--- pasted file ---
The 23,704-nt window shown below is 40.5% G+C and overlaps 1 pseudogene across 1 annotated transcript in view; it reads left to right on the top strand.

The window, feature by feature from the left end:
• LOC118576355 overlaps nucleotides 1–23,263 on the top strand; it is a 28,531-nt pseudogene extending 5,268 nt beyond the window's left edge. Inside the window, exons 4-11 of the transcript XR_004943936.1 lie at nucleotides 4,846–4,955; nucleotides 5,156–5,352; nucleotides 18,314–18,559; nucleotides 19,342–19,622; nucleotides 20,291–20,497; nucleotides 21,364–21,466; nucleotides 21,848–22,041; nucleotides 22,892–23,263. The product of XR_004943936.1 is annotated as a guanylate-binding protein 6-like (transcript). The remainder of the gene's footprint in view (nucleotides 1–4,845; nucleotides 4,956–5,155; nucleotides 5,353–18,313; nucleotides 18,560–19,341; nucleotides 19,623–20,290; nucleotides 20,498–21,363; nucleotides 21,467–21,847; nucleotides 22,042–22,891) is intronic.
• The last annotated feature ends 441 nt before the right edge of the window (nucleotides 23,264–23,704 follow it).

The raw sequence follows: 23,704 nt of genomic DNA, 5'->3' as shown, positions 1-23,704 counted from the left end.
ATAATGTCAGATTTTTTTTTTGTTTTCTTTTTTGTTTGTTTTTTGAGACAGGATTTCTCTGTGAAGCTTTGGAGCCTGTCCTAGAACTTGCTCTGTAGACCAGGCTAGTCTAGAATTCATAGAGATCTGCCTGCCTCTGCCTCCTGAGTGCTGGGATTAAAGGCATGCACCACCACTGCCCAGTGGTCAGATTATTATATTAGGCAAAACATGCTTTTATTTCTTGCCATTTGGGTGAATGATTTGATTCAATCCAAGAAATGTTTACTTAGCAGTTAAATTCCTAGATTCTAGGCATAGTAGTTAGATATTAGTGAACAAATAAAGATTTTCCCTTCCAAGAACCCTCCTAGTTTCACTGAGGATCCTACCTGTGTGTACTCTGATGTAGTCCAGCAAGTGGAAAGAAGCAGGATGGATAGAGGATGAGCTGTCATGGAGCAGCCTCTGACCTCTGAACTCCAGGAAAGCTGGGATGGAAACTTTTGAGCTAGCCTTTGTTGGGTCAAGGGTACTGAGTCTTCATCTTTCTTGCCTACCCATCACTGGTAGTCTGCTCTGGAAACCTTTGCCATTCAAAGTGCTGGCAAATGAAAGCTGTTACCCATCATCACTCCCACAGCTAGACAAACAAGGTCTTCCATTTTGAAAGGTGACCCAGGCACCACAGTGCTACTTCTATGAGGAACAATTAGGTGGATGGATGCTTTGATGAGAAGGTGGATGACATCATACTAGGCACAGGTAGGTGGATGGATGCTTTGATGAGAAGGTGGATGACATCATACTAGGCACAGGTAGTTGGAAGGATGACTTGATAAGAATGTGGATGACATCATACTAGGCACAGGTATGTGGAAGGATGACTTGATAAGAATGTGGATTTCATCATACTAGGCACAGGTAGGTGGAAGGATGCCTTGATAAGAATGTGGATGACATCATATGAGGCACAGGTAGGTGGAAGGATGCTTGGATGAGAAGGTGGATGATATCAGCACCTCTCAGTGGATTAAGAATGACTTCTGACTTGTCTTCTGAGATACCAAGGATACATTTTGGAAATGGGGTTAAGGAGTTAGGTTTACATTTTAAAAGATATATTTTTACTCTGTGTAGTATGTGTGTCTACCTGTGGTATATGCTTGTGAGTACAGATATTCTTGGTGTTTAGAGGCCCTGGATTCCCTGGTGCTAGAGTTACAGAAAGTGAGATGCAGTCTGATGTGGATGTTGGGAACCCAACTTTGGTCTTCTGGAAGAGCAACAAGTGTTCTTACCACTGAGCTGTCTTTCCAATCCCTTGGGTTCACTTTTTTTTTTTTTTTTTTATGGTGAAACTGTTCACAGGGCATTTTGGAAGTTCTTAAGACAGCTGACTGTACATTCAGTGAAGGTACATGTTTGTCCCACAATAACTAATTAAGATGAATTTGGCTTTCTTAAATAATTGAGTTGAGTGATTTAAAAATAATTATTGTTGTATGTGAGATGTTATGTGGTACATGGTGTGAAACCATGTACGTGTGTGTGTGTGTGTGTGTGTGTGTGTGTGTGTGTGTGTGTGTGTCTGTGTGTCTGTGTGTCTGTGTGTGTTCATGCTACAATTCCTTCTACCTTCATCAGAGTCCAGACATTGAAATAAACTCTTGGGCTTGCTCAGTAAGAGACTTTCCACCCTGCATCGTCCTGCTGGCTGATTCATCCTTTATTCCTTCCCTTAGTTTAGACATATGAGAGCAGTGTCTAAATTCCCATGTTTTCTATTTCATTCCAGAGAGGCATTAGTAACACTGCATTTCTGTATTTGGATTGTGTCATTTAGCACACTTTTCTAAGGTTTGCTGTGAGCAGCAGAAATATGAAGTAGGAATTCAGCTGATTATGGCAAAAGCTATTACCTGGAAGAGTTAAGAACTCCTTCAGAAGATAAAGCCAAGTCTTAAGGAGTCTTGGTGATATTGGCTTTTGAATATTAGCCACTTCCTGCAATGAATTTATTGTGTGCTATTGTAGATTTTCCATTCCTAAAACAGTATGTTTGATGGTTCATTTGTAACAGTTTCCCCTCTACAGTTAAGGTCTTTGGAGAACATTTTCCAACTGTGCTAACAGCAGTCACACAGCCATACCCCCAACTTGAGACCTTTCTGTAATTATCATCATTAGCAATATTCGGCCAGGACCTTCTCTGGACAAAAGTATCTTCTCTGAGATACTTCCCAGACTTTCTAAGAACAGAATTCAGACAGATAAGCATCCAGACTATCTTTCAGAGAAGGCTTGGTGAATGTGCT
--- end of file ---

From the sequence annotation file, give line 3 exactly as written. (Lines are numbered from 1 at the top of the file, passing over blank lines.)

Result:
• LOC118576355 overlaps nucleotides 1–23,263 on the top strand; it is a 28,531-nt pseudogene extending 5,268 nt beyond the window's left edge. Inside the window, exons 4-11 of the transcript XR_004943936.1 lie at nucleotides 4,846–4,955; nucleotides 5,156–5,352; nucleotides 18,314–18,559; nucleotides 19,342–19,622; nucleotides 20,291–20,497; nucleotides 21,364–21,466; nucleotides 21,848–22,041; nucleotides 22,892–23,263. The product of XR_004943936.1 is annotated as a guanylate-binding protein 6-like (transcript). The remainder of the gene's footprint in view (nucleotides 1–4,845; nucleotides 4,956–5,155; nucleotides 5,353–18,313; nucleotides 18,560–19,341; nucleotides 19,623–20,290; nucleotides 20,498–21,363; nucleotides 21,467–21,847; nucleotides 22,042–22,891) is intronic.